where the Hebrew word TAVNIT ("pattern") is translated as TYPOS, and apostle did not want to change the terminology (an aggravating circumstance is that it seems that three realities are concerned here: the first is the heavenly temple that surely cannot be reached by eyesight, the second is the image /type, plan of the model/ of the temple seen by Moses in his vision, and the third is the earthly temple that is just a model of the heavenly reality.

The third example refers to an event. In:

There is also an antitype which now saves us—baptism (not the removal of the filth of the flesh, but the answer of a good conscience toward God), through the resurrection of Jesus Christ, 1 Pet. (3:21)

the universal Flood (wherein perished, as it is supposed, several billion people) is described as a type of baptizing by water, which is cited here decidedly as an "antitype", and which also saves us today in a spiritual sense, same as eight people from Noah’s family was saved at that time. It is right on the basis of this verse that the notion of antitype got its sense in typology.

It can be noticed from the above cited examples that all these basic typological structures have a common characteristic, that is so called "Christocentrism" (a term introduced by Martin Luther). In other words, directly or indirectly, the person of Jesus Christ is at the centre of all these examples.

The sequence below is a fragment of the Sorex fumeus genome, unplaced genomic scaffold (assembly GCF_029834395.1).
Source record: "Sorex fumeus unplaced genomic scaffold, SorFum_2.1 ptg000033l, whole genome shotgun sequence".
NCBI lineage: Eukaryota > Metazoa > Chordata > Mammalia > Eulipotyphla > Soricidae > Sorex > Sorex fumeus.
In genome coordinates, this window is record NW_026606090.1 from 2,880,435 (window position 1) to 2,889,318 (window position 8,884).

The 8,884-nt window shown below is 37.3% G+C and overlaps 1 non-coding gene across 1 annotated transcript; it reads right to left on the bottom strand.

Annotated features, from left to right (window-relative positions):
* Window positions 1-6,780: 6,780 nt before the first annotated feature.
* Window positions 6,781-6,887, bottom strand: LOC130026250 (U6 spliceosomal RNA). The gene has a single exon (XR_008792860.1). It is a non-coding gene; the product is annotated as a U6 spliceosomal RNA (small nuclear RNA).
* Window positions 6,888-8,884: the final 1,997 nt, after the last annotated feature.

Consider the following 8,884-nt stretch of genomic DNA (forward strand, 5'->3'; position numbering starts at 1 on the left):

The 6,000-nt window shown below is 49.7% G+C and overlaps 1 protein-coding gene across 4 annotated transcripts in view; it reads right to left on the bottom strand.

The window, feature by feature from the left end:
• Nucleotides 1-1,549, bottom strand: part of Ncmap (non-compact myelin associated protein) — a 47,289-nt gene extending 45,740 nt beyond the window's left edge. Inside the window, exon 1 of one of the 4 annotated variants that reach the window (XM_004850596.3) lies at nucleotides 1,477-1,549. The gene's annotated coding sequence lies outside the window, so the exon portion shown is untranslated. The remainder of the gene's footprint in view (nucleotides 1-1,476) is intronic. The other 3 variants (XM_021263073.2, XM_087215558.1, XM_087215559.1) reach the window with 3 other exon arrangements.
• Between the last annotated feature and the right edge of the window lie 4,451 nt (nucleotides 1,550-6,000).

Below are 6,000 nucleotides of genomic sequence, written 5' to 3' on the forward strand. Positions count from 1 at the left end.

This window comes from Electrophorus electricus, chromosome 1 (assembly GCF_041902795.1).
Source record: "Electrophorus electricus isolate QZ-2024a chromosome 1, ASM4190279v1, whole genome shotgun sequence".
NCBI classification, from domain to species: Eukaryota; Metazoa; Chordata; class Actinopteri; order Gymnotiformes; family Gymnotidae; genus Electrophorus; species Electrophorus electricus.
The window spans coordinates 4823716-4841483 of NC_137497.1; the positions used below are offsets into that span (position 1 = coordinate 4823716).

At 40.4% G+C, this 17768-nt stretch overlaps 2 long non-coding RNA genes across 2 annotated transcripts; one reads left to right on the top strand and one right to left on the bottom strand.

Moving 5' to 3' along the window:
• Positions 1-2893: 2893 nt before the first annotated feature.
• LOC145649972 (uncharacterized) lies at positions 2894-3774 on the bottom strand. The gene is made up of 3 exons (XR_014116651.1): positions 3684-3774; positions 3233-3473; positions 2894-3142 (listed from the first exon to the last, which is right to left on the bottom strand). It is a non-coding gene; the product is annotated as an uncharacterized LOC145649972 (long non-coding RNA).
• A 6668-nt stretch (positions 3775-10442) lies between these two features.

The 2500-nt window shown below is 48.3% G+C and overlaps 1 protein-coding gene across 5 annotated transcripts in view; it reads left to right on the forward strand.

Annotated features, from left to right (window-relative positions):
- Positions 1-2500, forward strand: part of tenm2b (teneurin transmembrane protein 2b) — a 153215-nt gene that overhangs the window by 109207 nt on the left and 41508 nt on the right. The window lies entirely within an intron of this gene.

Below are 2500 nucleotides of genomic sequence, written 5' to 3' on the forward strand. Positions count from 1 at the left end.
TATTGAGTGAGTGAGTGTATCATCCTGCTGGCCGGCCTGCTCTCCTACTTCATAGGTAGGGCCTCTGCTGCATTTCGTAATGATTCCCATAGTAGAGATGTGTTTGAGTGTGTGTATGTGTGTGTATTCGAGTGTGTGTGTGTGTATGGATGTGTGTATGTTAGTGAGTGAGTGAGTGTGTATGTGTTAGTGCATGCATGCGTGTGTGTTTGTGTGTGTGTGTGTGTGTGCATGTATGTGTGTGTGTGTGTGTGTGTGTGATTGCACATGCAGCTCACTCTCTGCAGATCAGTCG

Inspired by the above cited examples, theologians developed during previous centuries (beginning from early church fathers) a complete theological discipline ‑ typology, which as a hermeneutical discipline finds the examples from the Old Testament that explain or are fulfilled in the examples of the New Testament. Moreover, the service on the heaven and the earth today, and even in the future is being explained on the basis of some Old testament typological structures. Thus, there are many books dealing with symbolical meaning of the Old Testament temples and service therein, as well as with symbolic meaning of the holidays and rites performed at the time, while that meaning has its role until second coming of Christ, and even thereafter. As already said, at the centre of all those structures is the person of Jesus Christ, his service in the heaven and earth, once and now.




Old Testament

New Testament



Lower, literal, corporal

Higher, allegorical, spiritual

Table 1. Common understanding of Biblical types

Typology of Temple